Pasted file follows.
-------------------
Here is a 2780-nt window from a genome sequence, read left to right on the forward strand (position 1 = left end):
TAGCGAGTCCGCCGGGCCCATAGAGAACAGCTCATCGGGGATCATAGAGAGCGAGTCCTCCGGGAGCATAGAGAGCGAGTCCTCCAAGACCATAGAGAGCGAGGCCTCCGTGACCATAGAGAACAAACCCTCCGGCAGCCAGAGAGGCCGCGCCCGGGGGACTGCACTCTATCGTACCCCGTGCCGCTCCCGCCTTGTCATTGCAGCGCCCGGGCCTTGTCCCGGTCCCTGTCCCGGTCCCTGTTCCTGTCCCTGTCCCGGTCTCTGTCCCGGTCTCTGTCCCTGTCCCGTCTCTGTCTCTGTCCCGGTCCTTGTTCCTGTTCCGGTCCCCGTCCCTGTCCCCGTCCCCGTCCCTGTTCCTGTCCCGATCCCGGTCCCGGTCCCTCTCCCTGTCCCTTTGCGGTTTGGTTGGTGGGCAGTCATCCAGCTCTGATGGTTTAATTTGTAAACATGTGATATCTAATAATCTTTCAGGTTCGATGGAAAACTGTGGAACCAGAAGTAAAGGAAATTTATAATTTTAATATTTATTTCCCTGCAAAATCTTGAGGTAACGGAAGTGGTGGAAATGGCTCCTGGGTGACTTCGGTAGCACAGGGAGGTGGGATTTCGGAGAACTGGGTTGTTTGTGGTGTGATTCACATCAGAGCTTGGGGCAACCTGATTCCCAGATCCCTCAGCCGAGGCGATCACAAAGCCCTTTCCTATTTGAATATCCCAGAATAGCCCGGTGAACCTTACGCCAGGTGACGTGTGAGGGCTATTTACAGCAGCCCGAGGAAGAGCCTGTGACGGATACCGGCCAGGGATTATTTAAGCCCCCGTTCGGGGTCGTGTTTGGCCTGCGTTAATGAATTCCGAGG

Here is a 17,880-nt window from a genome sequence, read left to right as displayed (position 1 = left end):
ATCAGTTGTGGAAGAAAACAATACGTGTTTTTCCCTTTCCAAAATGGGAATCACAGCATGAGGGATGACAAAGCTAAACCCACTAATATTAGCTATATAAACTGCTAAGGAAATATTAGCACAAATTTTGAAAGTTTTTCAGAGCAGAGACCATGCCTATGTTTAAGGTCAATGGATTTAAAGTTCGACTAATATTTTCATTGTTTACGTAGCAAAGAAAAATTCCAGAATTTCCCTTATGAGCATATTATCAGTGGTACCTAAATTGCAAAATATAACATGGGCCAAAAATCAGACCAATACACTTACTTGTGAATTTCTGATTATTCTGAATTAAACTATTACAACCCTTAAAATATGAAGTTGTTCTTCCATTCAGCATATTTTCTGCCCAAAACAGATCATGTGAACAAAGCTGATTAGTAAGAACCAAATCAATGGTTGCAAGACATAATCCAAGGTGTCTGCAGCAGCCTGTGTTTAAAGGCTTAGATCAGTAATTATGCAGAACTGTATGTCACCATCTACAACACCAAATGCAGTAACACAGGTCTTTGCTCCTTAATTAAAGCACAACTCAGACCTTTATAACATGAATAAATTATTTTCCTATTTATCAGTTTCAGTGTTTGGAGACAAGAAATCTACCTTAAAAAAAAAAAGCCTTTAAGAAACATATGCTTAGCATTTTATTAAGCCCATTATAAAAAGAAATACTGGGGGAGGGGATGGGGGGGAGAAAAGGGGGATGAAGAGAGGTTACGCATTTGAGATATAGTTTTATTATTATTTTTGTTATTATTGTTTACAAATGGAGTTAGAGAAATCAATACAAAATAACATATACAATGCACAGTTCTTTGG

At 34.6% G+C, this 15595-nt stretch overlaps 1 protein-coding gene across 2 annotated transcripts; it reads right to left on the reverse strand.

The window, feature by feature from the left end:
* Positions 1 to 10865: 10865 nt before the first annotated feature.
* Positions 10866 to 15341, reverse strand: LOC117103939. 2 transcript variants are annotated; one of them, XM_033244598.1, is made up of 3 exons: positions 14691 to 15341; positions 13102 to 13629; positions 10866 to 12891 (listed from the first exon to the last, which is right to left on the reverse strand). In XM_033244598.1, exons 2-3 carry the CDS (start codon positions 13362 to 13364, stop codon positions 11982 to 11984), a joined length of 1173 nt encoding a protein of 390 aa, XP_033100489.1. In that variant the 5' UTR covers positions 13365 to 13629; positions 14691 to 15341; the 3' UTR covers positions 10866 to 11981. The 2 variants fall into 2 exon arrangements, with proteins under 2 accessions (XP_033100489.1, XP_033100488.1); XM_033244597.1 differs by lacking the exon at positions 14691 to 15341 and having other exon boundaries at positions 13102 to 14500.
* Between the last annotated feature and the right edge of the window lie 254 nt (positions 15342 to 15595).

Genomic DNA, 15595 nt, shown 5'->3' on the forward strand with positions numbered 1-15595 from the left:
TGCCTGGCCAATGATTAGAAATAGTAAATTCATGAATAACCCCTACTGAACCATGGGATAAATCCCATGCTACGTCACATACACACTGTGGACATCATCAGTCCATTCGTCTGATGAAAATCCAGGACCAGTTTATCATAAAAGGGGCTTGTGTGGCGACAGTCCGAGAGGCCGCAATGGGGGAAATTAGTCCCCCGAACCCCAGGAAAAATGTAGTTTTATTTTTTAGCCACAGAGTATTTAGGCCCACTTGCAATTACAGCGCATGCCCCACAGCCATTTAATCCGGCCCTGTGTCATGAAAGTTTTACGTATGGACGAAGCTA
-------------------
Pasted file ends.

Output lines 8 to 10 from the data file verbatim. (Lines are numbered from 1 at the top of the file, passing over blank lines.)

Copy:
* Positions 10866 to 15341, reverse strand: LOC117103939. 2 transcript variants are annotated; one of them, XM_033244598.1, is made up of 3 exons: positions 14691 to 15341; positions 13102 to 13629; positions 10866 to 12891 (listed from the first exon to the last, which is right to left on the reverse strand). In XM_033244598.1, exons 2-3 carry the CDS (start codon positions 13362 to 13364, stop codon positions 11982 to 11984), a joined length of 1173 nt encoding a protein of 390 aa, XP_033100489.1. In that variant the 5' UTR covers positions 13365 to 13629; positions 14691 to 15341; the 3' UTR covers positions 10866 to 11981. The 2 variants fall into 2 exon arrangements, with proteins under 2 accessions (XP_033100489.1, XP_033100488.1); XM_033244597.1 differs by lacking the exon at positions 14691 to 15341 and having other exon boundaries at positions 13102 to 14500.
* Between the last annotated feature and the right edge of the window lie 254 nt (positions 15342 to 15595).

Genomic DNA, 15595 nt, shown 5'->3' on the forward strand with positions numbered 1-15595 from the left: